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Having worked for quite some time with option processing and several other similar modules, I have to say that most of the time you probably want to use Getopt::Long instead of the other alternatives. Or at least pick the alternatives which are based on Getopt::Long, instead of those that reinvent the wheel and do their own option parsing.
Most other modules that reinvent option parsing either don't bother to do short option bundling (-abc instead of -a -b -c), or abbreviation (--long-o instead --long-option-name), or the choice to (dis)allow mix-mashing options and arguments, or support '--' to end option processing, or respect ordering, or support multiple options (--verbose --verbose), or support '--foo=val' *as well as* '--foo val', and so on. These are features and conveniences that are taken for granted by people working daily in Unix command-line.
Trusted go-to module. ++ Huzzah!
Excellent module, although I use it through Getopt::Long::Descriptive, which makes a very useful complement for building applications.
There are a lot of competitors out there in the Getopt::* namespace, but none I've looked at actually seem like they're worth the trouble.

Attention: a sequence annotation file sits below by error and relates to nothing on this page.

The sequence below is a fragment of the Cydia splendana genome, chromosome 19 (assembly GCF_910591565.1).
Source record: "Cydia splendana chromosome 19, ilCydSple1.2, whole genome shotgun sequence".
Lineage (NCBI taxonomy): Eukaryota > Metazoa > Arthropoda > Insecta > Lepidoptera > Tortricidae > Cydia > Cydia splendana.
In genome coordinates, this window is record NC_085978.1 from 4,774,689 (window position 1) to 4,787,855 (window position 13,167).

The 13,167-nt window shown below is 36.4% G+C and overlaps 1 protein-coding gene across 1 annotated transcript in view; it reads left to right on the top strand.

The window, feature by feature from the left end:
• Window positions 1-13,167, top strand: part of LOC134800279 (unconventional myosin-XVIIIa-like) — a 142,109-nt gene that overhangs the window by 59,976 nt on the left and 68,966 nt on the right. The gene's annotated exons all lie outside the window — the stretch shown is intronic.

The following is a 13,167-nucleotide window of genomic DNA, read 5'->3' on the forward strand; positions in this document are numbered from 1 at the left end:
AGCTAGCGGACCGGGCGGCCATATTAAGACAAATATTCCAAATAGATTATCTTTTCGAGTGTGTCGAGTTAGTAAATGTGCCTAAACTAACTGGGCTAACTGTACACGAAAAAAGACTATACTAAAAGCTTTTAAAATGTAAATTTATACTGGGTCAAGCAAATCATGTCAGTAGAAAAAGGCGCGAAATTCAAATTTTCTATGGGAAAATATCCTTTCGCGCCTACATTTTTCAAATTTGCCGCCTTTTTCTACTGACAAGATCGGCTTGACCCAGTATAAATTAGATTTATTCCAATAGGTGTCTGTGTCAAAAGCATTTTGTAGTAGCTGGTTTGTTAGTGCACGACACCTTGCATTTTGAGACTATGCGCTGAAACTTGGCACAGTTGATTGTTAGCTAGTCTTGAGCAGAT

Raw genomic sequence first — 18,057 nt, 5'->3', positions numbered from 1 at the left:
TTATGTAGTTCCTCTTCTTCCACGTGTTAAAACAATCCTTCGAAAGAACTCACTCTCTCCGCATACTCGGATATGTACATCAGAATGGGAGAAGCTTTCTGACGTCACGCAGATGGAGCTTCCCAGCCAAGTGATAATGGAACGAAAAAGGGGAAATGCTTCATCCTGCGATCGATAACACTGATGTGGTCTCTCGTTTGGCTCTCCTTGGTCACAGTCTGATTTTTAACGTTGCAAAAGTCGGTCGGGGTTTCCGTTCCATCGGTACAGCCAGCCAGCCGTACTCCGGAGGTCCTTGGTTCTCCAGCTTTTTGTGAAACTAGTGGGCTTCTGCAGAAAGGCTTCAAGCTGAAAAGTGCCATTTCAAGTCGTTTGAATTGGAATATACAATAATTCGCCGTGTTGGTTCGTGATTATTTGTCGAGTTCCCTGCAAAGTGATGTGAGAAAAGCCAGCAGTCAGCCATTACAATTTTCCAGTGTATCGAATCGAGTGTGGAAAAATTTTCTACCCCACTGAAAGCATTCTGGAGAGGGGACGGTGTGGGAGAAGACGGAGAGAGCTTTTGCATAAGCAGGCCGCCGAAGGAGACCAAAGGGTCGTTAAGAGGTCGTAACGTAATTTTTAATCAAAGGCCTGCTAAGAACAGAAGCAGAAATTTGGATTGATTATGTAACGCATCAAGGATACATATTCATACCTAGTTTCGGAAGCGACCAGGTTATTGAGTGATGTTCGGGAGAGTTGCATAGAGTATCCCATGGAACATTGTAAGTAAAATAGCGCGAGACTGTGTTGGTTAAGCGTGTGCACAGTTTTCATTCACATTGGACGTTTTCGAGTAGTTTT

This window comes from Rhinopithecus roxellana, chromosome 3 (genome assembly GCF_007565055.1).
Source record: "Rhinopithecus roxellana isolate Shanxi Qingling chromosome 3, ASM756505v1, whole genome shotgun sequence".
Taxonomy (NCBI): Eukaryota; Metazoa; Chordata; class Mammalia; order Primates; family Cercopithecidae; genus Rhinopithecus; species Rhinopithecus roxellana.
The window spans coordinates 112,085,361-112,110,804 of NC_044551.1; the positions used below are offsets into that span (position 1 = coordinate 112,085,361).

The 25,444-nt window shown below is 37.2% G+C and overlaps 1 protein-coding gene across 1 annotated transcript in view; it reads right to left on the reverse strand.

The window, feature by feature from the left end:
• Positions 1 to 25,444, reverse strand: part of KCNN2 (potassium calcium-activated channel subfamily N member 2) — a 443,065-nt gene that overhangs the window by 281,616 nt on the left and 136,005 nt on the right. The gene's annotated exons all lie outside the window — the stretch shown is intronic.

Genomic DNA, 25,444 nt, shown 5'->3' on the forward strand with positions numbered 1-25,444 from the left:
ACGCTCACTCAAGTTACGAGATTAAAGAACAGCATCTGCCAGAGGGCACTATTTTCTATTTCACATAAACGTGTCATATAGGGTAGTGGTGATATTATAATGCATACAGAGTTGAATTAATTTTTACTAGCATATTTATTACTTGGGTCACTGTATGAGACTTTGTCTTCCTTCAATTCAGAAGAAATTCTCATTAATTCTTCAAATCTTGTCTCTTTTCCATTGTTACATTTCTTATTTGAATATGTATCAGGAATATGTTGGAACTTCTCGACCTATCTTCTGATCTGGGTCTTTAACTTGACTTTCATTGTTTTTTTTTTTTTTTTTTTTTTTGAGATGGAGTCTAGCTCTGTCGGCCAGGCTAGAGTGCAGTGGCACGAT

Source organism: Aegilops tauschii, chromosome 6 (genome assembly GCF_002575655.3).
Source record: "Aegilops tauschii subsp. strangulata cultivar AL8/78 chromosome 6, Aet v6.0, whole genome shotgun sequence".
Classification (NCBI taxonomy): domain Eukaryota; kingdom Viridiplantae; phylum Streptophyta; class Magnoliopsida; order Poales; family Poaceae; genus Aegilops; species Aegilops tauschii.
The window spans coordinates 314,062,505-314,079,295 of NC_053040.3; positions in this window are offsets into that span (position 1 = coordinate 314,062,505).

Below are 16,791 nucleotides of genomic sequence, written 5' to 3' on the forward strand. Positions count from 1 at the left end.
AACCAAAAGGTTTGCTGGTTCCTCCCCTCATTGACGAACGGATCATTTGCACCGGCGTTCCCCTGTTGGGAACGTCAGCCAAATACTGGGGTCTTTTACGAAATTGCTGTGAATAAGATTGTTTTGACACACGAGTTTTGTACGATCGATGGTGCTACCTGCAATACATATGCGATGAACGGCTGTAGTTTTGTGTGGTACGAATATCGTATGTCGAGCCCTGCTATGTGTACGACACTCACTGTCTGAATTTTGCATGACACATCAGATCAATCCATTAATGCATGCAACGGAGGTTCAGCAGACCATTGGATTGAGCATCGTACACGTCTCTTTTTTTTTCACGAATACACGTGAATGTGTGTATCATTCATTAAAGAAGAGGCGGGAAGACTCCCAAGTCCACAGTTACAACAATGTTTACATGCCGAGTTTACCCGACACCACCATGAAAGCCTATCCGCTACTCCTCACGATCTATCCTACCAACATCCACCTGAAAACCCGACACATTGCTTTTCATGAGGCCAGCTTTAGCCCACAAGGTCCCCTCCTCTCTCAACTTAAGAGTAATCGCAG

Getopt::Long does around 90% of what you really need, though in my opinion the default behavior is a little unfortunate: don't ignore the "bundling" and "no_ignore_case" options. If you want some clues about The Right Way to do use Getopt::Long, take a look at Andy Lester's App::Ack... he's already thought about this harder than you and I have.
Getting command line options and dealing with them is a colossal pain, and every module that does it sucks and offends someone. Getopt::Long doesn't always do what I want, and doesn't always act how I expect, but it's much closer than anything else. Given the number of different desires and expectations out there, and the fact that so many people aren't much more offended than I am by Getotp::Long, it must be doing something right!
Getopt::Long has been in use in my programs for a long time now. It has been suitable for all the command line parsing I have ever had to do and worked with anything I could throw at it through various shells. It works well with Getopt::ArgvFile.
Unlike more complicated command-line parsing modules like Getopt::Declare, Getopt::Long has a rather intuitive interface and doesn't require 1500 lines of documentation (as Damian put it).
I also tried some of the simpler wrappers around this module like Getopt::Simple, but while they worked fine for what they *could* do, I needed the power of Getopt::Long and actually find its interface good enough that it doesn't need simplifying wrappers.
This makes accepting command-line arguments powerful, flexible, and easy.
Getopt-Long adds a polished feel to a command line program. It supports all the typical Unixy conventions for flags and arguments. Combined with the Pod::Usage module from the PodParser distribution, it makes for a complete, self-documenting framework for an application.